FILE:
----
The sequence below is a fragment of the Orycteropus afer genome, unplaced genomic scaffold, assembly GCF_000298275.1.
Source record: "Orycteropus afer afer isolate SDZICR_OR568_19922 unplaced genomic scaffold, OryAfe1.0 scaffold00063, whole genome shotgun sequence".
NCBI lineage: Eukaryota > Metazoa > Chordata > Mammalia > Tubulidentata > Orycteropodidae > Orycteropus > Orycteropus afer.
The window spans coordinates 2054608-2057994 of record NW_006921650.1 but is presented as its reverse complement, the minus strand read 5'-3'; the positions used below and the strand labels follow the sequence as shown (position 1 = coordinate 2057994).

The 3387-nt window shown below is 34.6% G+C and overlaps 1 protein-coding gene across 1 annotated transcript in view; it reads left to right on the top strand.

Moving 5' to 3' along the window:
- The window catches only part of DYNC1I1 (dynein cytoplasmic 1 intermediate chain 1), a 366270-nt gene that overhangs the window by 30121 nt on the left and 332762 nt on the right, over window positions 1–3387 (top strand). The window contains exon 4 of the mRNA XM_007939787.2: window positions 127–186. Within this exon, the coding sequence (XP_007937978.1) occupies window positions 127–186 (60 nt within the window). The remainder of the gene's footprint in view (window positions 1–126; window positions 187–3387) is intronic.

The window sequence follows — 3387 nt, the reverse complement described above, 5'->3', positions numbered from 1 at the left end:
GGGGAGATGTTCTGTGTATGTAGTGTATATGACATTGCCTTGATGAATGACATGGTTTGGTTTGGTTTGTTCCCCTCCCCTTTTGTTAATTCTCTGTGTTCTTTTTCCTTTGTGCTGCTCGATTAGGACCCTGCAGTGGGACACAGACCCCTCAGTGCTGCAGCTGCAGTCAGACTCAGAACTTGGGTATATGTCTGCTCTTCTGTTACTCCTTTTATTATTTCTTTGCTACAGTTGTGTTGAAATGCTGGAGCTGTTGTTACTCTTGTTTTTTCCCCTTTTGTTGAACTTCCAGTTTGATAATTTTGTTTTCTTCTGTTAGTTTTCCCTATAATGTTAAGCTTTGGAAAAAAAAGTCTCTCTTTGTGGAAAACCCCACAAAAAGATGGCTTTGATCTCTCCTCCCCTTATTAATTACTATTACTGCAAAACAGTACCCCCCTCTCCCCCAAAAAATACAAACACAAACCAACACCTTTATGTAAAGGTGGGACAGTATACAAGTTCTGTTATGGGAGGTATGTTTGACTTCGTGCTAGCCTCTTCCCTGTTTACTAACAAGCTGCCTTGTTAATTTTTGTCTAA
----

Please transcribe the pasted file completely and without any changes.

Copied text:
The sequence below is a fragment of the Orycteropus afer genome, unplaced genomic scaffold, assembly GCF_000298275.1.
Source record: "Orycteropus afer afer isolate SDZICR_OR568_19922 unplaced genomic scaffold, OryAfe1.0 scaffold00063, whole genome shotgun sequence".
NCBI lineage: Eukaryota > Metazoa > Chordata > Mammalia > Tubulidentata > Orycteropodidae > Orycteropus > Orycteropus afer.
The window spans coordinates 2054608-2057994 of record NW_006921650.1 but is presented as its reverse complement, the minus strand read 5'-3'; the positions used below and the strand labels follow the sequence as shown (position 1 = coordinate 2057994).

The 3387-nt window shown below is 34.6% G+C and overlaps 1 protein-coding gene across 1 annotated transcript in view; it reads left to right on the top strand.

Moving 5' to 3' along the window:
- The window catches only part of DYNC1I1 (dynein cytoplasmic 1 intermediate chain 1), a 366270-nt gene that overhangs the window by 30121 nt on the left and 332762 nt on the right, over window positions 1–3387 (top strand). The window contains exon 4 of the mRNA XM_007939787.2: window positions 127–186. Within this exon, the coding sequence (XP_007937978.1) occupies window positions 127–186 (60 nt within the window). The remainder of the gene's footprint in view (window positions 1–126; window positions 187–3387) is intronic.

The window sequence follows — 3387 nt, the reverse complement described above, 5'->3', positions numbered from 1 at the left end:
GGGGAGATGTTCTGTGTATGTAGTGTATATGACATTGCCTTGATGAATGACATGGTTTGGTTTGGTTTGTTCCCCTCCCCTTTTGTTAATTCTCTGTGTTCTTTTTCCTTTGTGCTGCTCGATTAGGACCCTGCAGTGGGACACAGACCCCTCAGTGCTGCAGCTGCAGTCAGACTCAGAACTTGGGTATATGTCTGCTCTTCTGTTACTCCTTTTATTATTTCTTTGCTACAGTTGTGTTGAAATGCTGGAGCTGTTGTTACTCTTGTTTTTTCCCCTTTTGTTGAACTTCCAGTTTGATAATTTTGTTTTCTTCTGTTAGTTTTCCCTATAATGTTAAGCTTTGGAAAAAAAAGTCTCTCTTTGTGGAAAACCCCACAAAAAGATGGCTTTGATCTCTCCTCCCCTTATTAATTACTATTACTGCAAAACAGTACCCCCCTCTCCCCCAAAAAATACAAACACAAACCAACACCTTTATGTAAAGGTGGGACAGTATACAAGTTCTGTTATGGGAGGTATGTTTGACTTCGTGCTAGCCTCTTCCCTGTTTACTAACAAGCTGCCTTGTTAATTTTTGTCTAA